Applying for a New License (Teen Drivers) in Texas
Getting a driver’s license for the first time is a life changing experience for any teen. Imagine no longer needing a ride to the mall, or waiting to be picked up after school. Once you have your Texas driver’s license in hand, those days will be a distant memory. 

The process of getting your Texas driver’s license might seem complicated, but we’ve made it much easier to understand by explaining the steps you’ll need to take in a simple, easy-to-follow manner. Below you will find a wealth of information
The Texas GDL Explained
In an effort to minimize the tremendous risks associated with first-time drivers, many states, including Texas, have adopted a Graduated Driver License (GDL) program. Over the course of the GDL program, teens must achieve certain milestones prior to obtaining their driver licenses. Many of these milestones are age and experience related. 
Age Requirements
  • 15 years old: Eligible for a learner license or the Minor Restricted Driver License (MRDL), also known as a hardship license.
  • Under 18 years old: Eligible to get a provisional driver's license after maintaining a valid learner's license for 6 months. 
  • 18 years old: Eligible to apply for a full license. 

Driver's Education in Texas
All individuals younger than 25 years old must complete an approved driver's education course. 

Teens can start driver's education as soon as they are 14 years old, but they cannot apply for their Phase One license until they are at least 15 years old

The Driver’s Ed requirement must include 32 hours of classroom instruction. Public school may require more classroom hours. All types of Texas Driver's Ed require 44 hours of behind the wheel training as of October 1st 2013.
​ We Will Conducting Permit test are our Facility 

NOTE: If you already passed the written exam as part of your Driver’s Ed course, you are exempt from taking it again. 


Be sure to bring: 
  • Proof of identity
  • Proof of your Social Security number
  • 2 proofs of Texas residency or lawful presence in the state and country.
  • Your Texas Driver Education Certificate (DE-964). You’ll get this when you complete driver’s education. *
  • A completed Verification of Enrollment and Attendance (get one from your principal or school secretary), your high school diploma, or a GED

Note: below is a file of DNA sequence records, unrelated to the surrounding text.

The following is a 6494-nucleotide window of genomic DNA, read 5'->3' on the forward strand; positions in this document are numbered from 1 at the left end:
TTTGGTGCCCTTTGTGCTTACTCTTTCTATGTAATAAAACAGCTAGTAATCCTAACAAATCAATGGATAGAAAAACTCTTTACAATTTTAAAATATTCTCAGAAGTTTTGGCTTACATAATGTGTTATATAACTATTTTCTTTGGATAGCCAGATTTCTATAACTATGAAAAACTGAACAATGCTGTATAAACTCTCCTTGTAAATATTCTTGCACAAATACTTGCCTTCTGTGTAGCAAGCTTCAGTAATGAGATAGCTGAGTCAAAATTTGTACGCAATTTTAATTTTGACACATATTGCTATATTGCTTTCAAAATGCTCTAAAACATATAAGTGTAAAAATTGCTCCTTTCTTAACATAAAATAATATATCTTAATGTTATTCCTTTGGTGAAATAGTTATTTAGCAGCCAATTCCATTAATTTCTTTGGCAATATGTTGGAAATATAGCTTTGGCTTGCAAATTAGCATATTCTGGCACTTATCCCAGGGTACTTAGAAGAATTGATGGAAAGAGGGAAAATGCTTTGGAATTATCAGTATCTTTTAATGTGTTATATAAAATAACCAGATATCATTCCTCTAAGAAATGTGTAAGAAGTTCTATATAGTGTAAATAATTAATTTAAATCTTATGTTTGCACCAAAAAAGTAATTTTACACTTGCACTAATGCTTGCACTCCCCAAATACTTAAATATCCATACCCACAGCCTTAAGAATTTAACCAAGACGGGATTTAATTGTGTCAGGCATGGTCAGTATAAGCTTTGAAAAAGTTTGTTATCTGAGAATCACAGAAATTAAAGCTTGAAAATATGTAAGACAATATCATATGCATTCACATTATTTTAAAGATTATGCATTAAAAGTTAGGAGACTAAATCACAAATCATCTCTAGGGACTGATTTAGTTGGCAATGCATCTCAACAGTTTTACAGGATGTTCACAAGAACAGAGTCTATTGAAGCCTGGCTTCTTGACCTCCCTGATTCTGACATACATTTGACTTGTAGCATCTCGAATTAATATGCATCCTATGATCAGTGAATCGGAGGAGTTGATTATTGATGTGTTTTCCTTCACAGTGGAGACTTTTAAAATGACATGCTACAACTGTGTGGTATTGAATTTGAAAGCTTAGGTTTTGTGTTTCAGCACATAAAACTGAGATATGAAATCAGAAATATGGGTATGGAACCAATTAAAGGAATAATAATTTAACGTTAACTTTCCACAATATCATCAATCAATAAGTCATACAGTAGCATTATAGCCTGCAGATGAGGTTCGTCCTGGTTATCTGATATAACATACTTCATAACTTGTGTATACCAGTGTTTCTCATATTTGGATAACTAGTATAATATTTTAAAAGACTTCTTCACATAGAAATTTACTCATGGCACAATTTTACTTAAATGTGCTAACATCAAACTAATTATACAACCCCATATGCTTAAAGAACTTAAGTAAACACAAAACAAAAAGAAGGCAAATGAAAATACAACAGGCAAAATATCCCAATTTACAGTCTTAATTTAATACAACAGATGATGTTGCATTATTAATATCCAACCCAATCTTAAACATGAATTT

• A completed Application for Texas Driver’s License (DL-14A) with the parental authorization signature. Pick this up at any TX DPS office.
  • $16 to cover the fee
  • Your mom, dad, or legal guardian to sign off on the paperwork








Once you have your learner’s permit in your possession, it’s time to get busy. Your permit basically says that you understand the principles of being a responsible driver, but you still need some valuable practice. 

How much practice, you ask? Great question. 

With your learner’s permit in hand, you must log 30 hours of driver training with a licensed driver over 21 years old. Also, 10 hours of those hours must be at night

Get Behind-the-Wheel Training
Phase Two: Intermediate License
Once you have held your learner’s permit for 6 months, and you’ve completed your 30 hours of behind-the-wheel training, it’s time to make a trip to the DPS and take your road test. Successfully pass this test and Phase Two, with your intermediate license, begins
Restricted Driving with an Intermediate License
With your Intermediate License, you can now drive solo without supervision, but there are a few restrictions: 

  • You can’t drive between midnight and 5 a.m. 
  • You can’t have more than one passenger under 21 years old who is not a family member.
  • You can have no wireless communication, hands-free or not, unless it is an emergency.

Once you have 1 year of safe driving under your belt with your intermediate license, or if you turn 18 years old, the state GDL restrictions will be lifted. Your license will be marked "provisional" until you turn 18 years old. 

Congratulations!